Indeed, after looking up Garland's life story (in an admittedly cursory fashion--we're movie reviewers here, not accredited historians), what was left out of Crazy sounds a mite more interesting than what may or may not have been fabricated here. Reading up on Garland, the two most interesting aspects of his life seem to be his influence not only on other Nashville guitarists and the evolving "Nashville sound," but also his efforts to bring country talent into the jazz world, as well as his struggle to recover his guitar skills after a horrific car crash left him incapacitated for years. However, in Crazy, the former element isn't properly developed, and the latter is shaped along questionable lines of melodrama that may or may not be true. Whenever Crazy stays in the recording studio, or shows Garland obsessively fingering his guitar, working on a new lick, the movie comes off quite well. Those scenes may play familiar, what with Garland's stiff-necked opposition to the producers who "stole" his music and his womanizing ways with groupies looking awfully similar to other music bio-pics. But "familiar" isn't necessarily bad, and we can get pleasure from expected genre conventions.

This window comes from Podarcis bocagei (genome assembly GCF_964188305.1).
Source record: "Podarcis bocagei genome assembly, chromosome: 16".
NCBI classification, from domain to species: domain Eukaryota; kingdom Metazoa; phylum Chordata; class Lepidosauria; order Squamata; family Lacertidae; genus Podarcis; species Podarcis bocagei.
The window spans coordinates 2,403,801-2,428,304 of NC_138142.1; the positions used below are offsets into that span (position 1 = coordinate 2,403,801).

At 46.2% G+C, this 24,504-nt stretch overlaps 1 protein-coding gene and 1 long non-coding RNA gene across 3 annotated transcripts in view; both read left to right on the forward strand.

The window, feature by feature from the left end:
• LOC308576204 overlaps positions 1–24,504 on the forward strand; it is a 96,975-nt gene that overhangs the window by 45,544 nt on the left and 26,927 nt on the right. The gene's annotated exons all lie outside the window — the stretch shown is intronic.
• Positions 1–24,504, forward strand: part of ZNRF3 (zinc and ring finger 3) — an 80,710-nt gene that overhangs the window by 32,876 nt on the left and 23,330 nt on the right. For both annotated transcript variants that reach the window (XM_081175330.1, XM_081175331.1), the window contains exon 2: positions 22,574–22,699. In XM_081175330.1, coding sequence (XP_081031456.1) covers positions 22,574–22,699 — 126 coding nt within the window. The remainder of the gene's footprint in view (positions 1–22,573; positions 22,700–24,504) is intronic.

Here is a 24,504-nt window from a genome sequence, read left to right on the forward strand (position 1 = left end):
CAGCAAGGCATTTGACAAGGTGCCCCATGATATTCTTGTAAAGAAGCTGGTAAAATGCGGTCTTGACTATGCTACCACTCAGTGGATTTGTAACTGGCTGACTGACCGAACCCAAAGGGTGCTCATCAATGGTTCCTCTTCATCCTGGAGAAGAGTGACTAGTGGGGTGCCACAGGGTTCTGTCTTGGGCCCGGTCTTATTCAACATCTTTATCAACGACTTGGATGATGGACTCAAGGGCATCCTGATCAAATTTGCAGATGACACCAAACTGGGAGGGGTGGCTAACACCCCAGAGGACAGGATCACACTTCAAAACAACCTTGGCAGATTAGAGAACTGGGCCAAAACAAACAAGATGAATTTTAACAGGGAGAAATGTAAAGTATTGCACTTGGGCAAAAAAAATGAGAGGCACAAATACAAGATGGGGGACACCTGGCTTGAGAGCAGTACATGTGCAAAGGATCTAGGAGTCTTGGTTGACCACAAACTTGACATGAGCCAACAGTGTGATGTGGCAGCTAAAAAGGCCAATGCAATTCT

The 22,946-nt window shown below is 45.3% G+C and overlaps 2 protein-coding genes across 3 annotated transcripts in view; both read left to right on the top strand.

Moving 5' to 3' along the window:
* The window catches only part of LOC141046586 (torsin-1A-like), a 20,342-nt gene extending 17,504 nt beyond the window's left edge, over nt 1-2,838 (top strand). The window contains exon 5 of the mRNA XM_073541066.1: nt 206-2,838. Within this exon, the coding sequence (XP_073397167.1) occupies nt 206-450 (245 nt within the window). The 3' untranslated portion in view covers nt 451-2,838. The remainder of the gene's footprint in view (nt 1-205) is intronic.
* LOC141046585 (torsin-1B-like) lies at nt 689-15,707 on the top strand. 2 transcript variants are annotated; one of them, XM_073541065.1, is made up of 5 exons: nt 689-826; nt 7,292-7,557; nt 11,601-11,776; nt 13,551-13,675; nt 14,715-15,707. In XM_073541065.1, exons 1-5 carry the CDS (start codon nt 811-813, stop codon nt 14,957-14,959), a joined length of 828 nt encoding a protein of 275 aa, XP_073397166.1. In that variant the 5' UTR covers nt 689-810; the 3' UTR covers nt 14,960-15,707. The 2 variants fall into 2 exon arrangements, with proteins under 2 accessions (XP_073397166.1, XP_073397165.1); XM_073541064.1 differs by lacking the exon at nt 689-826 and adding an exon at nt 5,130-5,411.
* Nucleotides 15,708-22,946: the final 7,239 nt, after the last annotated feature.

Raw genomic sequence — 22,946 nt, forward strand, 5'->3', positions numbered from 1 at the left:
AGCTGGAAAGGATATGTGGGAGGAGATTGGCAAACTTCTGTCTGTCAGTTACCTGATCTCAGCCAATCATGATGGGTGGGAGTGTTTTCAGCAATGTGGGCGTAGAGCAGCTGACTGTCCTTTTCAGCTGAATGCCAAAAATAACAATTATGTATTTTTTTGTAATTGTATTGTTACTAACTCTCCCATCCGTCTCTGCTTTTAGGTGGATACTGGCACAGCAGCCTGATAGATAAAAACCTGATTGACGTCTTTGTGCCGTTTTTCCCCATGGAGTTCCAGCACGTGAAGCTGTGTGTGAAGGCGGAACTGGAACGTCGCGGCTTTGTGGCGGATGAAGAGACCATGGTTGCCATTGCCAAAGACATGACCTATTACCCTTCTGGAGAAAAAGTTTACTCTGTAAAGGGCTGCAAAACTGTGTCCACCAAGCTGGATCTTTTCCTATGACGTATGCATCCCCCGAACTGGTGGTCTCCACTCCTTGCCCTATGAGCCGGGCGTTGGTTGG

However, not nearly enough of Garland's actual ground-breaking career has been highlighted to indicate to Crazy's audience that this musician was special and unique. The three or four bios of Garland I read online seem to offer quite a bit of fascinating information on his rather remarkable rise from boy-prodigy on the guitar to young superstar session player, to searching artist looking to expand his horizons in the world of jazz (this element in particular is poorly developed, used more as story crux here to mouth a few standard clichés about racism in 1950s Nashville rather than as a ground-breaking act by Garland that helped, in some small way, to evolve both genres of music). But very little of that makes it into Crazy; sketchiness of intent is masked by conventional melodramatic set-ups over groupies and road temptations and drunken friends and bad marriage scenes, and Garland's life quickly becomes, "The Fill-In-The-Blank Musician Bio-Pic Story." In the bios I read, Garland's marriage to Evelyn isn't even mentioned: his music and his tragic accident are clearly the most important aspects of his legacy. But Crazy says different, and that's fine by me, especially if it's true (you're always taking a chance relying on internet info)...had that marriage as portrayed on the screen held some unique appeal or at least a clear storyline arc. But it hasn't any special appeal here, moving along plot lines we've seen in countless other melodramas (she's a party girl and he's a womanizer, but she tames him...for the moment, at least, before he leaves her emotionally, after which she leaves him physically, blah, blah, blah).